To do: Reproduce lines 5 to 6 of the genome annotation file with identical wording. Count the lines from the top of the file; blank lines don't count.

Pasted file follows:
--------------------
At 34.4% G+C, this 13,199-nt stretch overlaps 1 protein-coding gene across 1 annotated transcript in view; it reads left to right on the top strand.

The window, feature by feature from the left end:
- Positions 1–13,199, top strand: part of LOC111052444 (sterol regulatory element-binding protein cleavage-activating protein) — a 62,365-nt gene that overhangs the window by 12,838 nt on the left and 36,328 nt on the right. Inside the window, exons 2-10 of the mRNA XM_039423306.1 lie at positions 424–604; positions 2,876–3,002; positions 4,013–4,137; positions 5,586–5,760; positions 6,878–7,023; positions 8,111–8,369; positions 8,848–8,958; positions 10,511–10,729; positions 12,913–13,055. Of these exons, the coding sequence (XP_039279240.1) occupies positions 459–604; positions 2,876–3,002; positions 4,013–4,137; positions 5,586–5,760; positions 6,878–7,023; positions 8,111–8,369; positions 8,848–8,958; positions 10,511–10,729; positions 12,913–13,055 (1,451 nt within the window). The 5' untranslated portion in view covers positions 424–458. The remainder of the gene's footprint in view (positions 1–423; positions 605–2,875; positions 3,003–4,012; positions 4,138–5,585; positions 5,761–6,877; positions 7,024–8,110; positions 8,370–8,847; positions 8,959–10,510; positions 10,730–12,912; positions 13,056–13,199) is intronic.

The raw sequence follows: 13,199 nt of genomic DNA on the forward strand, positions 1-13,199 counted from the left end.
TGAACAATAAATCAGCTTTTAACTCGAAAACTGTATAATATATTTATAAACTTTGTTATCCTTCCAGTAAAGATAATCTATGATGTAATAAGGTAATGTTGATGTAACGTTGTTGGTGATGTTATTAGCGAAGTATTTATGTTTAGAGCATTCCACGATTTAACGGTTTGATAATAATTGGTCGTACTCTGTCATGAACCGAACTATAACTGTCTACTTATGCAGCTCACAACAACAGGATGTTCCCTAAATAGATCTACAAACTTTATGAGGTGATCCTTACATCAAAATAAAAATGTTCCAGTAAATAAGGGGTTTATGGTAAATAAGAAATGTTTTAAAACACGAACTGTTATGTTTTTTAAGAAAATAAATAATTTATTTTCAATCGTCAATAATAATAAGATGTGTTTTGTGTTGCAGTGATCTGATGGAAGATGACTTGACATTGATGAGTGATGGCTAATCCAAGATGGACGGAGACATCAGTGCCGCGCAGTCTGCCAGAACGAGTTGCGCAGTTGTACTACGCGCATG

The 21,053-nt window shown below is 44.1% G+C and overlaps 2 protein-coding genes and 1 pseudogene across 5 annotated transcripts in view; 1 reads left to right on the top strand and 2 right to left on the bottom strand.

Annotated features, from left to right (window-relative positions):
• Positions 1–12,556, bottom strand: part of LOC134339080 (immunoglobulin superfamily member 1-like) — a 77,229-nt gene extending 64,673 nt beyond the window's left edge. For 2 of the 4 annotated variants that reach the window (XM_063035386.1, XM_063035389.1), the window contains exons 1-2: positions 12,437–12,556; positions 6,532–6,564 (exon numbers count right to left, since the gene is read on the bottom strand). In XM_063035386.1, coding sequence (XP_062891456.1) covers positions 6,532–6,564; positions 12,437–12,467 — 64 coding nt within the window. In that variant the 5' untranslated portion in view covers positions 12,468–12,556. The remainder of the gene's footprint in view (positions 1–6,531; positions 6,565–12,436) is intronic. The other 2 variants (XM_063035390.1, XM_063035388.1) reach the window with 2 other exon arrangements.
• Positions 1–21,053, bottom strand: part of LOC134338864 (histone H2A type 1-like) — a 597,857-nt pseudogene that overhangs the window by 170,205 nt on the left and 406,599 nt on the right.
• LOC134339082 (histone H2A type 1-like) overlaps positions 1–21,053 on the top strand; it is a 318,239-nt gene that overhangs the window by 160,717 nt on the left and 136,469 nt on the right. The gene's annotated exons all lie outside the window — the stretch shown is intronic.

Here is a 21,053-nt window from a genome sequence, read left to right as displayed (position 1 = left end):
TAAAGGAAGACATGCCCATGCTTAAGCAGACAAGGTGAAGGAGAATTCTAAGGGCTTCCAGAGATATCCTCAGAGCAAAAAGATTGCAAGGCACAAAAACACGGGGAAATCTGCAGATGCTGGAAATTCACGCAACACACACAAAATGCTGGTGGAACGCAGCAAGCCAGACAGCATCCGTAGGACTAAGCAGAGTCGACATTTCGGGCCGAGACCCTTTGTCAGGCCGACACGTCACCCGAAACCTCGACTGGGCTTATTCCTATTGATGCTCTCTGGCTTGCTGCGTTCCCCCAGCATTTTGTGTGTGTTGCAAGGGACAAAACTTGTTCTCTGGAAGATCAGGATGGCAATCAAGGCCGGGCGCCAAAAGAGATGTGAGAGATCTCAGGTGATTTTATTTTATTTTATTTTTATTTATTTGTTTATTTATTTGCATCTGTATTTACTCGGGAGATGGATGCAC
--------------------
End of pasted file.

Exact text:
TGAACAATAAATCAGCTTTTAACTCGAAAACTGTATAATATATTTATAAACTTTGTTATCCTTCCAGTAAAGATAATCTATGATGTAATAAGGTAATGTTGATGTAACGTTGTTGGTGATGTTATTAGCGAAGTATTTATGTTTAGAGCATTCCACGATTTAACGGTTTGATAATAATTGGTCGTACTCTGTCATGAACCGAACTATAACTGTCTACTTATGCAGCTCACAACAACAGGATGTTCCCTAAATAGATCTACAAACTTTATGAGGTGATCCTTACATCAAAATAAAAATGTTCCAGTAAATAAGGGGTTTATGGTAAATAAGAAATGTTTTAAAACACGAACTGTTATGTTTTTTAAGAAAATAAATAATTTATTTTCAATCGTCAATAATAATAAGATGTGTTTTGTGTTGCAGTGATCTGATGGAAGATGACTTGACATTGATGAGTGATGGCTAATCCAAGATGGACGGAGACATCAGTGCCGCGCAGTCTGCCAGAACGAGTTGCGCAGTTGTACTACGCGCATG

The 21,053-nt window shown below is 44.1% G+C and overlaps 2 protein-coding genes and 1 pseudogene across 5 annotated transcripts in view; 1 reads left to right on the top strand and 2 right to left on the bottom strand.